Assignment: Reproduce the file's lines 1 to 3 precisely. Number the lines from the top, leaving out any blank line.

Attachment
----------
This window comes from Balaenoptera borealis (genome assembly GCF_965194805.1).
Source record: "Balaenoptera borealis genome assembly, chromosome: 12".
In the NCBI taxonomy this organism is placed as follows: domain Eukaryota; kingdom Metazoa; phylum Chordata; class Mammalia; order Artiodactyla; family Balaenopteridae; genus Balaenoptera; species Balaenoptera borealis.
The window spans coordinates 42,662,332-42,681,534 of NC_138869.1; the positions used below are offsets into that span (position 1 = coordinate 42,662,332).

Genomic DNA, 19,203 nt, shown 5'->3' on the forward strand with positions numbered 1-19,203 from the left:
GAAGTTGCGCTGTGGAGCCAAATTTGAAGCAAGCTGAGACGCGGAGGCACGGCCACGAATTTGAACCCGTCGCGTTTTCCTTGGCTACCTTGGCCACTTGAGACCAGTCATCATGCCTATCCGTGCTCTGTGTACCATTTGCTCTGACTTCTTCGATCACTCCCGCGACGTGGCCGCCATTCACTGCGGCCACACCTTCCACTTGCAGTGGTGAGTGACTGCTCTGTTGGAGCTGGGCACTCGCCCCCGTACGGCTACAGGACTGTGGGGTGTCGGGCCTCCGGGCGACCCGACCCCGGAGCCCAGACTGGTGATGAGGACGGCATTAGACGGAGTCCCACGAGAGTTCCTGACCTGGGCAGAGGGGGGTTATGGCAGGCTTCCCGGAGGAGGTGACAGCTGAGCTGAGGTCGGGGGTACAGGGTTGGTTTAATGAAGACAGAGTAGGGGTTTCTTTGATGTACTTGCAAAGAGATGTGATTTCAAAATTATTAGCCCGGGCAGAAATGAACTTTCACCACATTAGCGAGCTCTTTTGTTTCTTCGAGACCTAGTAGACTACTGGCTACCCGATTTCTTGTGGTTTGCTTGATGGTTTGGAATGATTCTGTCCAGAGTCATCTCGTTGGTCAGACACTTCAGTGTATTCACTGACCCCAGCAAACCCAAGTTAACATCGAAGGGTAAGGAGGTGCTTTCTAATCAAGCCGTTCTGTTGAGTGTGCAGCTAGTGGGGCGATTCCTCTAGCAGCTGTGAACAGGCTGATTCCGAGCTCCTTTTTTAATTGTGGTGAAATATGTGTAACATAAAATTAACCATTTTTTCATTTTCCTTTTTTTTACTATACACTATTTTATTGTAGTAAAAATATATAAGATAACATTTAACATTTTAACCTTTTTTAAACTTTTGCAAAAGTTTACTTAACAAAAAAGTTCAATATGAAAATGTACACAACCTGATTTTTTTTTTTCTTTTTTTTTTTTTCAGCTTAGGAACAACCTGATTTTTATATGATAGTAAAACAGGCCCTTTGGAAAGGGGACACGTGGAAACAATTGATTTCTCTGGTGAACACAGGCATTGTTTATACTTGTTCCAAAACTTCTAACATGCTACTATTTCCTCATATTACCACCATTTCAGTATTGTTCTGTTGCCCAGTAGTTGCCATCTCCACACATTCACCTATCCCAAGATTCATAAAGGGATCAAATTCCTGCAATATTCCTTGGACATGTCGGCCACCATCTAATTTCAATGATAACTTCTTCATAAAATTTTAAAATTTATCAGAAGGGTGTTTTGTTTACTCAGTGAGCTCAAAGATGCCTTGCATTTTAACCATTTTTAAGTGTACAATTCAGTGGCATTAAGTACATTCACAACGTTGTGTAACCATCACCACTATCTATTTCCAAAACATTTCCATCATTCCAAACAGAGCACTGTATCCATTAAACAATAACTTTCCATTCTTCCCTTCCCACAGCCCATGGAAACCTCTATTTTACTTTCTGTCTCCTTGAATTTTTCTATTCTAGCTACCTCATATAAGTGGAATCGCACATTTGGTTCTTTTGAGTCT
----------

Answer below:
This window comes from Balaenoptera borealis (genome assembly GCF_965194805.1).
Source record: "Balaenoptera borealis genome assembly, chromosome: 12".
In the NCBI taxonomy this organism is placed as follows: domain Eukaryota; kingdom Metazoa; phylum Chordata; class Mammalia; order Artiodactyla; family Balaenopteridae; genus Balaenoptera; species Balaenoptera borealis.